The Little Things

I’m knee deep in several projects right now, some using darcs and some using subversion for version control. There are things I like about both, but that’s a different topic. There’s really only one thing I loathe about Subversion, and it looks like this:

$ svn propget svn:externals .
  svn: Inconsistent line ending style


Insert rant about how the hell line endings get inconsistent on something Subversion should have complete control over here.

date:2007-01-30 08:00:21

Give Me an SDK or Give Your Product Death

Yeah, I know it’s not nearly as catchy as the Patrick Henry original, but then what is? That Patty knew how to turn a phrase.

But what I’m referring to is the Apple iPhone, announced this week at MacWorld in San Francisco. Does it look cool? Absolutely. Will I buy one? Hell no. At least not right now.

See, I love me some red-hot tech gadgetry. I am more than willing to plunk down US$600 for a sweet gadget. But lately my phone purchases have hinged on one thing: what can I write for it? My Nokia 6620 was purchased because I could run Python on it. My Blackberry 8700 because I had been doing some [STRIKEOUT:J2ME] phoneME work and really liked their developer tool set. And that’s my biggest beef with the iPhone: no third part apps that aren’t cleared by Apple[1]_. OK, it’s really my second biggest beef — no user replaceable battery? Morons.

But I think that the lack of openness will be a huge blow to iPhone sales. Now, perhaps they’ll still be huge, and maybe huge is enough. But if the phone runs OS X[2]_ and you give developers an SDK, you suddenly make the device that much more valuable. Sort of a software-platform-network effect. And that could make your sales gi-normous.

My favorite bit of FUD regarding this decision? Pope Steve’s comment to MSNBC:

“You don’t want your phone to be an open platform,” meaning that anyone can write applications for it and potentially gum up the provider’s network, says Jobs. “You need it to work when you need it to work. Cingular doesn’t want to see their West Coast network go down because some application messed up.”

So first, if Cingular’s network can be brought down by an application on a single handset (or even a few hundred or a few thousand handsets), they have bigger problems. They are, as they say in the biz, fucked. Second, if it could be brought down, why hasn’t it been, given that many mid to high end handsets have support for loading 3rd party applications?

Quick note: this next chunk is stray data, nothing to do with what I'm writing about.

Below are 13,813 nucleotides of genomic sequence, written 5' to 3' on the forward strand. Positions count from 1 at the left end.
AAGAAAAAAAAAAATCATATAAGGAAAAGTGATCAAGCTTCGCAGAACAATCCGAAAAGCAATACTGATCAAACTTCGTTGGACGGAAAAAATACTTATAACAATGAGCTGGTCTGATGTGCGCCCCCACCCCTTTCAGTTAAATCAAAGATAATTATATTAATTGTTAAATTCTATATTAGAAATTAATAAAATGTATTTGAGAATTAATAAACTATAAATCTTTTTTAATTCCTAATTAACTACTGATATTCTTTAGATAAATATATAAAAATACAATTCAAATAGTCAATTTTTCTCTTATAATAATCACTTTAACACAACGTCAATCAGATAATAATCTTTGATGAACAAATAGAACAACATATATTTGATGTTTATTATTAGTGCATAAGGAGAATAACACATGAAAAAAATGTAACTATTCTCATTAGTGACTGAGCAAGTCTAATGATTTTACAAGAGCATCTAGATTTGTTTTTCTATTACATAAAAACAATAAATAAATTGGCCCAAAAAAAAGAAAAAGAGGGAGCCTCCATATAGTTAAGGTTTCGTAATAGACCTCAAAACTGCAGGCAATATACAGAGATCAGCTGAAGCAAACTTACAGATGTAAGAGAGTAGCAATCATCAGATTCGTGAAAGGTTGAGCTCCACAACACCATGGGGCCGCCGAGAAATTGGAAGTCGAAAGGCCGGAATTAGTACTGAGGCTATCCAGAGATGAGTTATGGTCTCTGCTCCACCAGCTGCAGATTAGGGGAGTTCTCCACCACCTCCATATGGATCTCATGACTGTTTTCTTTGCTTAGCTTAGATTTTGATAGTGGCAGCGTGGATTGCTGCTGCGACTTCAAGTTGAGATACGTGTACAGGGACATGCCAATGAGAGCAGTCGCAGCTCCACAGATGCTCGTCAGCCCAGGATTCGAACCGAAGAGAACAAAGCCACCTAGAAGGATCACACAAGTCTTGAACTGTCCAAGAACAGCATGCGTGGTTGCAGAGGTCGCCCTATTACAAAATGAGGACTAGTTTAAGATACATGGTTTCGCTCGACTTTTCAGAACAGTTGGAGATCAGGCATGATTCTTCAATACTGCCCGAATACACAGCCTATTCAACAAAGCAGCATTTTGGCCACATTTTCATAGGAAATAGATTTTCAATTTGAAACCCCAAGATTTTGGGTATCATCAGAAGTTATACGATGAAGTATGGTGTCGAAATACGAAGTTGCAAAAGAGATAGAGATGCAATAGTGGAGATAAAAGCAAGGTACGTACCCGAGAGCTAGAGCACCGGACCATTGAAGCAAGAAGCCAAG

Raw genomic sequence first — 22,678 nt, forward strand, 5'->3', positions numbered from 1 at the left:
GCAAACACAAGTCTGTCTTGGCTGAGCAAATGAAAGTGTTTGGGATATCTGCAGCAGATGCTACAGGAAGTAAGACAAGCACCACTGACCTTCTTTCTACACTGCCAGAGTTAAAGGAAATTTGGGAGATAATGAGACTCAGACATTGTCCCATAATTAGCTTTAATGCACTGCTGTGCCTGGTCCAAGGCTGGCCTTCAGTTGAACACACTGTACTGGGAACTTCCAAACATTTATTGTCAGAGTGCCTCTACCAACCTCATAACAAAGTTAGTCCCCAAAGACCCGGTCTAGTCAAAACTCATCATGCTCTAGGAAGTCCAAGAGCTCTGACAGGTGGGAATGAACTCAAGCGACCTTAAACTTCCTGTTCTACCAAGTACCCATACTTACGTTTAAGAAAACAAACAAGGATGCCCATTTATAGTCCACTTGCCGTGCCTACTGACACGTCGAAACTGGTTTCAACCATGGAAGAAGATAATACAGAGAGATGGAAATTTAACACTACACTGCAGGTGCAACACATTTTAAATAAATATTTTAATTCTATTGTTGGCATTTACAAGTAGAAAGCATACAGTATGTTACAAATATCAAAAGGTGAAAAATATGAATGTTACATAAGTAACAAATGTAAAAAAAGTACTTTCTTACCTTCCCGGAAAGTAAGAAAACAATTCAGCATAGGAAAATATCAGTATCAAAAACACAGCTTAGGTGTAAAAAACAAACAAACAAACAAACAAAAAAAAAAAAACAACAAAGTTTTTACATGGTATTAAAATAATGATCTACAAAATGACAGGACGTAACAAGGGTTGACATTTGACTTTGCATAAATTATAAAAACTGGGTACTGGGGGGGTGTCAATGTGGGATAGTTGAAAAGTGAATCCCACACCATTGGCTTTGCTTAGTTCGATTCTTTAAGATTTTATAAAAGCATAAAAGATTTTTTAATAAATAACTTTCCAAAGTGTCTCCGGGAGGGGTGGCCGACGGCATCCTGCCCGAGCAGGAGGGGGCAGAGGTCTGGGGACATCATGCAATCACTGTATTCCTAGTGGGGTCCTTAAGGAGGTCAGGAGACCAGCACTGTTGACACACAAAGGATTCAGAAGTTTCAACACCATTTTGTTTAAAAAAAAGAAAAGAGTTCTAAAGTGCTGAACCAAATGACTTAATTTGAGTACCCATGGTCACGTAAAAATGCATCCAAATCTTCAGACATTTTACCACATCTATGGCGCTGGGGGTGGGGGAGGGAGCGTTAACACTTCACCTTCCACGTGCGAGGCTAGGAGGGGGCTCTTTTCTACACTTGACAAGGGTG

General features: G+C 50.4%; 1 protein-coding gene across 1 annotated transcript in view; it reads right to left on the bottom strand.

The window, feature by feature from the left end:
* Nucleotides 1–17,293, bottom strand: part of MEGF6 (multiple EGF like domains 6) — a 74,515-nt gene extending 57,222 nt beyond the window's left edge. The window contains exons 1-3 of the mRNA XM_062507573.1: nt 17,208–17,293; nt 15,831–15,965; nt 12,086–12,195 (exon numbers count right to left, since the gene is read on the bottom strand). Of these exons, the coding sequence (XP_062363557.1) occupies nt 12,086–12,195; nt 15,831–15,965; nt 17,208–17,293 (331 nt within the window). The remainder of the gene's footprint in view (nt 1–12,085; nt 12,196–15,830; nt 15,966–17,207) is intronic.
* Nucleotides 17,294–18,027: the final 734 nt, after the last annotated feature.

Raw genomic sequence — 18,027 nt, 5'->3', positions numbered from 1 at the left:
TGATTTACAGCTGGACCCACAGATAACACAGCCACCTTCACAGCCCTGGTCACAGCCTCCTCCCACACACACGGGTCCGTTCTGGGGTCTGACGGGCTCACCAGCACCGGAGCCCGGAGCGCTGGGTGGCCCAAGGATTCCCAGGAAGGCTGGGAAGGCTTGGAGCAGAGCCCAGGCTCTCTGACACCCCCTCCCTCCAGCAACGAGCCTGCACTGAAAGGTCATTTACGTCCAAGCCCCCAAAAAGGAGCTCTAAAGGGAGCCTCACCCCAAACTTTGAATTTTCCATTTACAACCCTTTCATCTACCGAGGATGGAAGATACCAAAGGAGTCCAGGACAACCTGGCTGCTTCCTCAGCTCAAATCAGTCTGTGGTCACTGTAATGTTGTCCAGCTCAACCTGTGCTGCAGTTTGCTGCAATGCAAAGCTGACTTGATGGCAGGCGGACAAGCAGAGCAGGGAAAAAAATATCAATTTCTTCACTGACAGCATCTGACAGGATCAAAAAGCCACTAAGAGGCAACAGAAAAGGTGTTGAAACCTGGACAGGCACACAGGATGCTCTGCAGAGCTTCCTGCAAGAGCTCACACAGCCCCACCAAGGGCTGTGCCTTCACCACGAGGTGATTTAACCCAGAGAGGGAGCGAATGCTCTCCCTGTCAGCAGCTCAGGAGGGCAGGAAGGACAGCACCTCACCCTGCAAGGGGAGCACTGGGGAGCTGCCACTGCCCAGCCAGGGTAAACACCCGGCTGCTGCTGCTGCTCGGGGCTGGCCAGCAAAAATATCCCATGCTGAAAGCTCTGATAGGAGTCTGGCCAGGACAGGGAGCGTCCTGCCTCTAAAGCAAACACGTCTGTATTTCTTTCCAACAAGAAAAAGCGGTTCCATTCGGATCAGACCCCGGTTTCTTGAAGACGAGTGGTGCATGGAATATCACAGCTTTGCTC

And finally, yes, I do want an open platform. And I don’t intend to purchase a handset that can’t deliver that. And a replaceable battery.

[1]I think I’ve seen some reports that there will be no 3rd party applications what-so-ever. However, in this New York Times article, Jobs says, “It doesn’t mean we have to write it all, but it means it has to be more of a controlled environment,” which leads me to believe that there will be some sort of “Works with iPhone” certification program. A program that probably won’t be free.
[2]Or at least a stripped down OS X stack.
date:2007-01-12 09:10:49

Wiki Licensing for MoinMoin

I’ve been using MoinMoin for managing the non-blog content of for some time now, and its mostly been a great choice for me. Just enough through-the-web management to make maintaining the content less burdensome. One feature I noticed it was missing (compared to MediaWiki, which we use at work) is Creative Commons license support. After I started to do some digging I found that there is support for a wiki license page. If enabled, this adds some text to the editor pages notifying contributors that their content will be subject to the site license.

So over the weekend I put together MoinLicense. MoinLicense is a pair of actions and a macro for MoinMoin which enables license selection. In addition to supporting a site-wide license, MoinLicense allows you to select a particular license for any page. Details, download information and known issues are in the wiki, natch.

date:2007-01-10 17:11:10

PyCon 2007 Early Bird Registration Closing Soon

So I’m registered and have my plane ticket for PyCon 2007, taking place once again in the lovely Addison, Texas. Early bird registration ends in 12 days, so save US$65 and register now.

I’m actually really excited about this years conference: the slate of talks looks really good, and for the first time I’m not speaking. Why is this a good thing? Because in the past last minute preparations and general public-speaking-nervousness have made it difficult to really enjoy things. So taking a break seems… welcome.

See you in Texas.

date:2007-01-03 17:41:00